The student newspaper of Bucks County Community College

The Centurion

The student newspaper of Bucks County Community College

The Centurion

The student newspaper of Bucks County Community College

The Centurion

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Who’s the Artist? Artificial Intelligence And The Future For Creatives

Image Courtesy of Unsplash

There’s a new big artist on the creative scene, they’re a quick learner, hardworking and improving rapidly. They may forget to correct the mistake of a hand with six fingers in their illustrations, and face a couple of lawsuits, but some believe that at the pace Artificial Intelligence is improving, talented creators now face a hazy future. One in which their competitors are not just fellow producers but AI as well.

A long, long time ago in a galaxy far far away…also known as 2022, striking and elaborate illustrations and images began popping up all over social media. Some were so realistic that it took more than a glance to determine whether or not they were real works of art created by an artist or machine-generated.

For many, this was cool and amazing. Anyone who couldn’t express their creativity through drawing or painting now could by typing in a simple prompt and waiting a couple of seconds.

On the other hand, artists who spent countless hours and years improving their art began to feel more concerned about whether they could continue and find success in an art career – Myself included.

This AI art trend raised the question of what is considered “real artwork.” For thousands of years, artists have used their experiences, beliefs and imaginations to create masterpieces. AI uses algorithms and machine learning to create. But is that wrong?

Bucks Graphic Design Professor Micheal Kabbash said, “My initial opinion of AI art is skeptical, as I have not done more than minor dabbling with some software. I have seen amazing works done with AI and others that are just embarrassing. Do I consider it “artwork”? As a digital artist, I would say yes, but the real question is, what is its value?”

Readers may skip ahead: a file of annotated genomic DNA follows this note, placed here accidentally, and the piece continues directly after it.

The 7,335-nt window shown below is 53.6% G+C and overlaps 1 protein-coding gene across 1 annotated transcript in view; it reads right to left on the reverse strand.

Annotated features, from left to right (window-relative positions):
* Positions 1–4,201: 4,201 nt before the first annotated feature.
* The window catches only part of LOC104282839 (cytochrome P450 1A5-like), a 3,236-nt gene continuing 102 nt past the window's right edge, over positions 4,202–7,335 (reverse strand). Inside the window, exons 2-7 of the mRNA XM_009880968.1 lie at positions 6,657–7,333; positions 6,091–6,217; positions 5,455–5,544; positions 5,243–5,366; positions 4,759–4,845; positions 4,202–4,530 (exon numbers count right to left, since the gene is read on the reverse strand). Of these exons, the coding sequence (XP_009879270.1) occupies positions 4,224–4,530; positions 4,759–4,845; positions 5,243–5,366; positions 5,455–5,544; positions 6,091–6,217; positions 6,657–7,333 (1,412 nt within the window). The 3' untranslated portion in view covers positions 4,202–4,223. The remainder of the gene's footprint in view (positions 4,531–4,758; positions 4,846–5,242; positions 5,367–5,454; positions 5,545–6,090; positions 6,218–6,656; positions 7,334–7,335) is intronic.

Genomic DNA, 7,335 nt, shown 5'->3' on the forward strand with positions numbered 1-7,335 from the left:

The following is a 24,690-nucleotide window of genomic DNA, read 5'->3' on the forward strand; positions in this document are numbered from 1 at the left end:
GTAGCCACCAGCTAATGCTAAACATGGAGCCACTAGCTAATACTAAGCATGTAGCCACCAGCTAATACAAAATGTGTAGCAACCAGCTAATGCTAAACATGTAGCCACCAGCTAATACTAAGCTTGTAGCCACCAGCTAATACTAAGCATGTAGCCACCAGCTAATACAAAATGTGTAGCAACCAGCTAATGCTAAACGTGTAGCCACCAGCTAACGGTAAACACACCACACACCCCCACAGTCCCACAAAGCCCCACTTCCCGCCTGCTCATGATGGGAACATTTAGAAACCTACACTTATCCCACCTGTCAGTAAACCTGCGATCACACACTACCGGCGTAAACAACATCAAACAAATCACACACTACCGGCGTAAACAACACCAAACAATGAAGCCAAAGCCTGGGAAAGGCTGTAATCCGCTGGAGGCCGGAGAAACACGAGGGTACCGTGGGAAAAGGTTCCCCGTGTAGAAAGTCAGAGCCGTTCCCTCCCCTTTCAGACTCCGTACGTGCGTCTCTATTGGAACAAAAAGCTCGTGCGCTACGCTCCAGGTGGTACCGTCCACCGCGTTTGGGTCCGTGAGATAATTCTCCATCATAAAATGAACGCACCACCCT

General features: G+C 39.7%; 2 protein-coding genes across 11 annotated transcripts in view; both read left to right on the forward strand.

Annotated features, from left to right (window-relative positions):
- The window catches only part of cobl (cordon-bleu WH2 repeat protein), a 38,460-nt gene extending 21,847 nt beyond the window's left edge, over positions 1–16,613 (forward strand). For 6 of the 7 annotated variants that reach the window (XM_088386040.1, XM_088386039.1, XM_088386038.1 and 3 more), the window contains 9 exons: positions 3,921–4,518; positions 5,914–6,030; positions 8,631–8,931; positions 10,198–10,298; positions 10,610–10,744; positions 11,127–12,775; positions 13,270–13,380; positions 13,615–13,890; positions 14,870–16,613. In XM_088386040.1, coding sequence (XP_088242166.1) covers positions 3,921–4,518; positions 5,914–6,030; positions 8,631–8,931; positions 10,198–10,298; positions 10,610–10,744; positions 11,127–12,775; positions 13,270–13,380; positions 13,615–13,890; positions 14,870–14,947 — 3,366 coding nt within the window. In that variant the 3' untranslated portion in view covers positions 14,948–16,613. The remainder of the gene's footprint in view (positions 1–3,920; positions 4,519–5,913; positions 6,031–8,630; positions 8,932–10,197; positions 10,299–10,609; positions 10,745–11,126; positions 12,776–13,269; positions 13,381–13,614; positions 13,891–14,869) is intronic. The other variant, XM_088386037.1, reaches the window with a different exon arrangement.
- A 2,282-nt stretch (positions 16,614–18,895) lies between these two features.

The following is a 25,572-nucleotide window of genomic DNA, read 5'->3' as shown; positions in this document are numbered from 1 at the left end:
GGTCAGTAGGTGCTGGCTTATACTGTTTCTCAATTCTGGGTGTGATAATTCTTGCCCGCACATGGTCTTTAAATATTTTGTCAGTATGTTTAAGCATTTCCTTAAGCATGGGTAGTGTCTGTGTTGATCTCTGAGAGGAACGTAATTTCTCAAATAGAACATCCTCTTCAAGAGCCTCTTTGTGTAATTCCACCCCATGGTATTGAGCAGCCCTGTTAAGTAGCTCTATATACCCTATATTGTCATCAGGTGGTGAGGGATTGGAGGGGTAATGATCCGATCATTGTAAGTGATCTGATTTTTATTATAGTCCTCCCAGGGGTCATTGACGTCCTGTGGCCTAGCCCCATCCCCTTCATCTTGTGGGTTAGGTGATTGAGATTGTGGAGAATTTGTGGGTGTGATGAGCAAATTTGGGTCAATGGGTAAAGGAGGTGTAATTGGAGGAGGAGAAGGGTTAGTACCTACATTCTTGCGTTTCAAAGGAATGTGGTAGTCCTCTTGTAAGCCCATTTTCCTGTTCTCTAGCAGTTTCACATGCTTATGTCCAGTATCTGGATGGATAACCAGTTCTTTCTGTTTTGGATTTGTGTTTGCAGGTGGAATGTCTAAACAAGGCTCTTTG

“Marcel Duchamp [French painter and sculptor] faced criticism for his ready-mades. Andy Warhol [Visual artist influential in the pop art movement] was rebuffed by the fine art community for elevating commodities like soup cans to ‘high art.’ I doubt anyone who worked in the urinal manufacturing industry took offense to Duchamp placing one into his artwork. But in the case of AI, the question of authorship and originality comes into play more because AI feeds off work that has already been created and filters it into another work. We spend time stressing to our students not to steal images or plagiarize, yet that is exactly what AI does.”

Popular AI image generators like OpenAI, Midjourney and Stable Diffusion have lawsuits against them for copyright infringement. AI image generative models are trained on large datasets of digital images paired with captions describing the image’s subject. Using a machine learning algorithm to pick up certain patterns, concepts and artistic styles to create a new image.

So if a user were to type in a text prompt like “Medieval robot being painted by an artist, oil painting, detailed armor and weaponry, realistic style, high quality, traditional and warm tones,” into an image-generative model based on the style of Alphonse Mucha, a Czech artist known for his work in the Art Nouveau period. The AI model would create a work inspired by those descriptive words.

In January 2023 several artists filed lawsuits against Stability AI, DeviantArt and Midjourney for their works being used without their consent to train AI models. More information and updates on their cases are posted on It’s important that artists fight for the value and credit of their art, so rules and regulations can be put in place to prevent companies from profiting off their creativity and hard work.

AI isn’t entirely bad. The advancement of this technology can be very helpful in the creative community. Such as being used as a means of brainstorming and giving artists unique compositions to then change and adapt to their style. In the animation field, AI algorithms can reduce production time and automate repetitive tasks.

Bucks Fine Arts Professor Chris Martino said, “I believe it could be helpful, as far as speeding up the process of completing a project. Typically, a project is hours of modeling, cleaning up the geometry, assigning materials and textures, lighting, and rendering and then if animating, many more hours. Automated rendering can automatically assign materials and textures, and set up lighting – saving many hours of work. AI can also generate realistic textures and materials by learning from existing examples.”

However because of this many jobs face being replaced with AI. Of course, these changes will not happen anytime soon but it is a possibility to consider. I would like to believe that the fine arts and other creative careers will not experience complete extinction by technology.

There is so much that the human mind has to offer; abstract and unique ideas that could only come from the realm of imagination. Kabbash said it best, “I have always stressed this to my design students: the only thing separating you from someone with all the same tools is your creativity and your persistence. Just because someone can operate software does not make them a great artist — creativity, eye for design, color, composition, creation of a mood and communicating a message will always be in demand.”

P.S. For those who actually watch the commercials during the Super Bowl. The Minions could be the evil masterminds behind it all…